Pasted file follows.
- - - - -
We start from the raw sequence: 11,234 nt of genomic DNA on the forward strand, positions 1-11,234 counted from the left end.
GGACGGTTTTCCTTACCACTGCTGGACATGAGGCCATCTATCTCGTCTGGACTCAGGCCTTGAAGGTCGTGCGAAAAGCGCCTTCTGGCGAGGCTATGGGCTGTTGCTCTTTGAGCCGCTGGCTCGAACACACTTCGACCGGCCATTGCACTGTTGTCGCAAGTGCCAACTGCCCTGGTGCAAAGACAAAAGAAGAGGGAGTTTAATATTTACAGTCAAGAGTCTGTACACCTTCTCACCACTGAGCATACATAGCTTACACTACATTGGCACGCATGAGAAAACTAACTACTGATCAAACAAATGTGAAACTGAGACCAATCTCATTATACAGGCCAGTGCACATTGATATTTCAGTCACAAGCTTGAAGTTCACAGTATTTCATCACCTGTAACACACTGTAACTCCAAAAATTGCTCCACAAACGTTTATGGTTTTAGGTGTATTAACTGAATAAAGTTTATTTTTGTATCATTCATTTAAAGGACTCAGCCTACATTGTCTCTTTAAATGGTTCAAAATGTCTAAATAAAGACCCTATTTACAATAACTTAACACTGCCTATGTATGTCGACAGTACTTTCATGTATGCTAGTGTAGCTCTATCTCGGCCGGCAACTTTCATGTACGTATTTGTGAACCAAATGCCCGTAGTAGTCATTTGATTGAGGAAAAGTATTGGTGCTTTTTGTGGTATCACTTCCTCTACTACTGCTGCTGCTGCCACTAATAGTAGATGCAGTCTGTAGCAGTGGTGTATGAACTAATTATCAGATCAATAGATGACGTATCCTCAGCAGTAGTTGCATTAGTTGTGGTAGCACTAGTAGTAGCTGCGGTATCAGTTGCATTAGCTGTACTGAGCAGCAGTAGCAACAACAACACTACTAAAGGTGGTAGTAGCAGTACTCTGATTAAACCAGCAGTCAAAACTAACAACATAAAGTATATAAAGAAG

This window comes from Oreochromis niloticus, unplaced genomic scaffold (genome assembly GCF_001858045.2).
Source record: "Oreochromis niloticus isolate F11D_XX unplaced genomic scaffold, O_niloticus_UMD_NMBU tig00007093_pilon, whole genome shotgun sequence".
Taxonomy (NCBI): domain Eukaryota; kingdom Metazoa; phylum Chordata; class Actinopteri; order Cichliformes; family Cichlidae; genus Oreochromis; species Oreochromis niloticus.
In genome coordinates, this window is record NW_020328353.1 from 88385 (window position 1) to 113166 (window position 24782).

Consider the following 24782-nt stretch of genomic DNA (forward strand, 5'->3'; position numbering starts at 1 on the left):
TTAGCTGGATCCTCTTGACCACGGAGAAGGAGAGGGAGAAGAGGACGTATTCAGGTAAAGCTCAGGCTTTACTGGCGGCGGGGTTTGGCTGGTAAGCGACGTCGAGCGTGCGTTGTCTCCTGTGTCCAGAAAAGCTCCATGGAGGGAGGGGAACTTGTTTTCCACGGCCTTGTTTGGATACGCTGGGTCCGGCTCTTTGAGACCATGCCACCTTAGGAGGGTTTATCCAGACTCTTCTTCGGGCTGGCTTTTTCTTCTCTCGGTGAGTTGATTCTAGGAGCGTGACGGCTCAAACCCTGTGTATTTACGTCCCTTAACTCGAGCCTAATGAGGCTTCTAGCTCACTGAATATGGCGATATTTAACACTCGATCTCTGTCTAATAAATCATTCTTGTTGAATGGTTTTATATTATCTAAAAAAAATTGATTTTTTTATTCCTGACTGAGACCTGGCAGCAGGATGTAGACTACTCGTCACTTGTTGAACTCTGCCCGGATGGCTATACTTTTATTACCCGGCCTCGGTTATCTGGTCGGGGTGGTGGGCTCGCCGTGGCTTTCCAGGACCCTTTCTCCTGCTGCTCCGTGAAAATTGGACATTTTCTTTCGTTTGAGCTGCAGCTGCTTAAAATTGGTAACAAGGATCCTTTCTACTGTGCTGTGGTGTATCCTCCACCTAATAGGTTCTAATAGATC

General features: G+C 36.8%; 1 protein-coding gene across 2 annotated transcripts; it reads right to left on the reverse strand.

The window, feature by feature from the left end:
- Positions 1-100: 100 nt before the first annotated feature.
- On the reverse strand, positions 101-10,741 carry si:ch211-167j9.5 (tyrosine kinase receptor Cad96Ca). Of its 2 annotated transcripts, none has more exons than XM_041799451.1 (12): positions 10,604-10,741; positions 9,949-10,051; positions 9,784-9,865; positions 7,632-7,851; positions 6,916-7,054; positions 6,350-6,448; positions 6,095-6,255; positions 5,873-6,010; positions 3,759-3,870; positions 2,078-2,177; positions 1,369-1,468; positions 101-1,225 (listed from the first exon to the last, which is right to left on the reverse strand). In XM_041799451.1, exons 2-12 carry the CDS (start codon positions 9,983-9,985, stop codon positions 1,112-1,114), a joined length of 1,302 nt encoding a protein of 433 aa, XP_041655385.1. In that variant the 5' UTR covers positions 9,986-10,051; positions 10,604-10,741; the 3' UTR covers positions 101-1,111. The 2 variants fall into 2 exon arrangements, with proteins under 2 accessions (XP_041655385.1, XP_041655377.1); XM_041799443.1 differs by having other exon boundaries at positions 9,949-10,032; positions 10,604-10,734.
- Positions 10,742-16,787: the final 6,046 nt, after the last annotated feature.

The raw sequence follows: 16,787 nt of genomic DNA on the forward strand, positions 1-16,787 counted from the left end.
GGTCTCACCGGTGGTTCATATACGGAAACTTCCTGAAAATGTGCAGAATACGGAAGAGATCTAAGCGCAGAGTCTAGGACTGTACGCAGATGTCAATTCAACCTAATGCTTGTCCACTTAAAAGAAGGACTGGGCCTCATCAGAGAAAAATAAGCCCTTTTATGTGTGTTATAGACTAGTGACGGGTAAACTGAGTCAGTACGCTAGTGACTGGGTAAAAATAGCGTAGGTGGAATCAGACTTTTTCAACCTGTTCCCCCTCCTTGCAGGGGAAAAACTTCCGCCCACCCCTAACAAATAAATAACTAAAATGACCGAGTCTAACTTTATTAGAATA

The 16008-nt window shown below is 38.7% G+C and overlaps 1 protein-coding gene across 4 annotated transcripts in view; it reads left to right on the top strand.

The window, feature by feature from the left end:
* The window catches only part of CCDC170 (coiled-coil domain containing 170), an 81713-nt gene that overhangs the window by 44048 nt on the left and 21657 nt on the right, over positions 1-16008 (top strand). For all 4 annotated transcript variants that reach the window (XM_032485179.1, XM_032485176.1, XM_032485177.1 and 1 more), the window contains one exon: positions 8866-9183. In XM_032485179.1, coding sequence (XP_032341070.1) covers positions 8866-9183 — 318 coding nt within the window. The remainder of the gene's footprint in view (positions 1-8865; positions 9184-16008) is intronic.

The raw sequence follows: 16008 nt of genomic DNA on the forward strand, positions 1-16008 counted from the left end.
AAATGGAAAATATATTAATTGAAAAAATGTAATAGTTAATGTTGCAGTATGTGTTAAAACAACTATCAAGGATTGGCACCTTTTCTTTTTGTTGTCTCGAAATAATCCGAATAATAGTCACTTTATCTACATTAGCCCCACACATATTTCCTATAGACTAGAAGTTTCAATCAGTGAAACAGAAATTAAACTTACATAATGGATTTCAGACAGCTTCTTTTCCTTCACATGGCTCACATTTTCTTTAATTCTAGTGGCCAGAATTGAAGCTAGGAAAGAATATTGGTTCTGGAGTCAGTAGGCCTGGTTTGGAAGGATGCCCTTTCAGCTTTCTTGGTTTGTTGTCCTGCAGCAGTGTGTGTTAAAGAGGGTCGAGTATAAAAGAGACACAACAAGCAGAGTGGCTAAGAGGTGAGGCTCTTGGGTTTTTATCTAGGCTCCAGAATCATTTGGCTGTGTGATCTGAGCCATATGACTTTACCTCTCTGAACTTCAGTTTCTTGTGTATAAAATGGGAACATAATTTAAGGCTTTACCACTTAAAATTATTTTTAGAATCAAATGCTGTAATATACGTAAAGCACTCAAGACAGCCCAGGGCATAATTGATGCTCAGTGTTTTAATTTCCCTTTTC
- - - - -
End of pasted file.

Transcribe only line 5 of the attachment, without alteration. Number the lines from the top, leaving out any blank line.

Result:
Taxonomy (NCBI): domain Eukaryota; kingdom Metazoa; phylum Chordata; class Actinopteri; order Cichliformes; family Cichlidae; genus Oreochromis; species Oreochromis niloticus.